Eileen Z. Fuentes | The Definition of Dominican | Manhattan Times
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03 Jan The Definition of Dominican | Manhattan Times

by Sherry Mazzocchi

Photo: Sherry Mazzocchi | The Manhattan Times

A Dominican court ruling recently revoked the citizenship of all people born of foreign-born parents since June of 1929. The ruling applies to anyone born between 1929 and 2010, and impacts somewhere between 200,000 to 225,000 people, mostly of Haitian descent. 

That begs a question: What does it mean to be a Dominican?

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READ MORE: The Definition of Dominican Ser Dominicano | Manhattan Times News.

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Eileen Z. Fuentes

After a breast cancer diagnosis in 2008, Eileen became her own Self-Healthcare Activist. She is an Integrative Cancer Coach and works full-time helping patients do more than just survive at Columbia University’s Cancer Center in New York City.

16 Comments
  • Kety
    Posted at 15:15h, 03 January Reply

    What are you confuse about because I am not sure about your definition!!!!!

    • Eileen
      Posted at 16:01h, 03 January Reply

      The video is only a couple minutes long so I’m sorry if I could not fully articulate my thoughts. As a Dominican-American, I am never fully considered Dominican (over there) or American (over here). Furthermore, our political leaders in the Dominican Republic are now in the position where they are oppressing Haitians in our country, mostly because of the color of their skin. This confuses me because we are black too. It can’t be called racism when both parties are black. Trujillo died more than 50 years ago and we’re still having this discussion. Should I have used ridiculous? Disturbing? Outdated? This behavior is wrong and it is the reason for the international outcry against it.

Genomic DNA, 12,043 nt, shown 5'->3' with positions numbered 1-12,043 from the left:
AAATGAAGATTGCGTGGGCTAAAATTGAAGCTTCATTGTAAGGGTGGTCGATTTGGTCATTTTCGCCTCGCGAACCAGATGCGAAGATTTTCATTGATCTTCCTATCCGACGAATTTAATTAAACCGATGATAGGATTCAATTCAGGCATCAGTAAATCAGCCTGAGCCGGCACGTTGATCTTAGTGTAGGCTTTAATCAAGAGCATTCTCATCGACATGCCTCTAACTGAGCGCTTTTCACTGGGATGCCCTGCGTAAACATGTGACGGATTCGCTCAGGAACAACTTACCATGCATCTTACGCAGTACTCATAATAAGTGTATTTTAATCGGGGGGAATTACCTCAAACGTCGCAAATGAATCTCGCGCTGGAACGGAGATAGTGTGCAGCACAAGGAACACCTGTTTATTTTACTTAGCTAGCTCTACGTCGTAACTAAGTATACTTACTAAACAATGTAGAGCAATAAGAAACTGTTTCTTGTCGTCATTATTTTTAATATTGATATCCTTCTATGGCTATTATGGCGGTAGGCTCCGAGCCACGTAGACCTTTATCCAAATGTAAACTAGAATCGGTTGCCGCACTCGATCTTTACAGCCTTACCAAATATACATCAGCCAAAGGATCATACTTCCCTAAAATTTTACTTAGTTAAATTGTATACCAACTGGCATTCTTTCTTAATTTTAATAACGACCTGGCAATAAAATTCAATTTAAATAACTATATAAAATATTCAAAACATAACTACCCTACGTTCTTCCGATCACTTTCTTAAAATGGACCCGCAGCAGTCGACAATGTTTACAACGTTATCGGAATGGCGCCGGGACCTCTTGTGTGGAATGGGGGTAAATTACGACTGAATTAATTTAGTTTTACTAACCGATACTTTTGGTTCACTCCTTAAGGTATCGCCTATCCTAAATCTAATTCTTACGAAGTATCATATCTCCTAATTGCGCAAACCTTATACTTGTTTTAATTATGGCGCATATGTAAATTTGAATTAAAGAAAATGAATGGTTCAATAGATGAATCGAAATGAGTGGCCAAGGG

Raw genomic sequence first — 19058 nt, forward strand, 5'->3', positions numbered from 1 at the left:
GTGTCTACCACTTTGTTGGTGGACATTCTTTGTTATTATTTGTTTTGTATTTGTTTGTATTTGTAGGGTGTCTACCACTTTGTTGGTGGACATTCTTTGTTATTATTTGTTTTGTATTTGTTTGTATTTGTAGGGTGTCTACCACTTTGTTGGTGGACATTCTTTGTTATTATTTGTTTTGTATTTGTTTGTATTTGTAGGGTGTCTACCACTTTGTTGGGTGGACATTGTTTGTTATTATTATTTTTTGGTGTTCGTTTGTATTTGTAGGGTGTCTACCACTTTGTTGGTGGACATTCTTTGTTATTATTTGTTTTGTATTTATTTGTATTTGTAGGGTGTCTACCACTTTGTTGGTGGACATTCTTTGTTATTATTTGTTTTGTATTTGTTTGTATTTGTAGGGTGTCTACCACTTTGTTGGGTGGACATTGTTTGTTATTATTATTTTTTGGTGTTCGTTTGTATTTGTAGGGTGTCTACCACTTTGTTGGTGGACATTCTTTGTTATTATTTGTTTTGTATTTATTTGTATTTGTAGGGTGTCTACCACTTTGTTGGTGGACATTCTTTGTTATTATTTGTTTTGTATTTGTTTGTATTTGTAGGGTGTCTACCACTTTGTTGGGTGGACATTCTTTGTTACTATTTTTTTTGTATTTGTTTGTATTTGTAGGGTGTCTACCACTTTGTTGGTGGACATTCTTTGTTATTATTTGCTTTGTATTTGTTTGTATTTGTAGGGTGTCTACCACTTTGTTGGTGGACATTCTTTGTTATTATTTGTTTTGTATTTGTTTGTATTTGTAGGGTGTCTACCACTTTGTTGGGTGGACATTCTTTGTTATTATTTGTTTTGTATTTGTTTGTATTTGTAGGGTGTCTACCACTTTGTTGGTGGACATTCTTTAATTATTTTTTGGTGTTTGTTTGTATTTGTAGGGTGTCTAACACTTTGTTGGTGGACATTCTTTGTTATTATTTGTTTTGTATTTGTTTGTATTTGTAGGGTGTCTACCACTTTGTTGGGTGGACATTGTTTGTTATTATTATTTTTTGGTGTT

I hope this answers your question.

  • Me
    Posted at 16:16h, 03 January Reply

    You rock!!! You are raising amazing young women.

    • Eileen
      Posted at 16:45h, 03 January Reply

      Dear “Me”,
      Thanks for the kind comment. I’ve made mistakes so any and all compliments are welcome… LOL!

  • Christina
    Posted at 16:19h, 03 January Reply

    You are absolutely correct and yes I would also include those words. In addition to racism I do see a ton of self hatred and devaluation in the Dominican Community. You are so right. We have lost or are unclear of our identity. If my family is Dominican yet I was born in the US, this does not make me less Dominican.

    • Eileen
      Posted at 16:52h, 03 January Reply

      I love being Dominican and I know you do too. With every defining moment in history, a new story emerges… Let’s make it a good one.

  • Eileen Carter-Campos
    Posted at 17:46h, 03 January Reply

    Eileen,
    KUDOS to you for keeping it REAL!!!! Married to a Dominican man since 2002 and together since 1886–I NEVER understood the logic of his mom and Haitians. They were GOOD ENOUGH to work on her pollera BUT not good enough to live in her country. It ALWAYS made me sick to my stomach! I say, YOU GO GIRL!!!! Tell it like it is—the RACISM and HATRED towards one another and ones self NEEDS TO END!!!! GREAT POINT!!! I am so damn CONFUSED TOO!!!!!
    Hugs!!!!

    • Eileen
      Posted at 18:29h, 03 January Reply

      Thanks Eileen! The same thing goes on this country with migrant workers. Why is it that oppressed people, oppress people?! It needs to end and fast. ~ Hugs

      • chantel
        Posted at 20:40h, 03 January Reply

        Why do oppressed people oppress people, I think it’s passing the buck. It’s the easy way to do things. It’s harder to be oppressed and not to want to oppress others because that’s what you’ve been taught. It’s almost like all of us at the bottom want to either beat other people down to the bottom further, or pull everybody down to the bottom with us. When we figure out we can all rise, we’ll have it together, don’t know when that day will be, but I hope soon.

        • Eileen
          Posted at 20:50h, 03 January Reply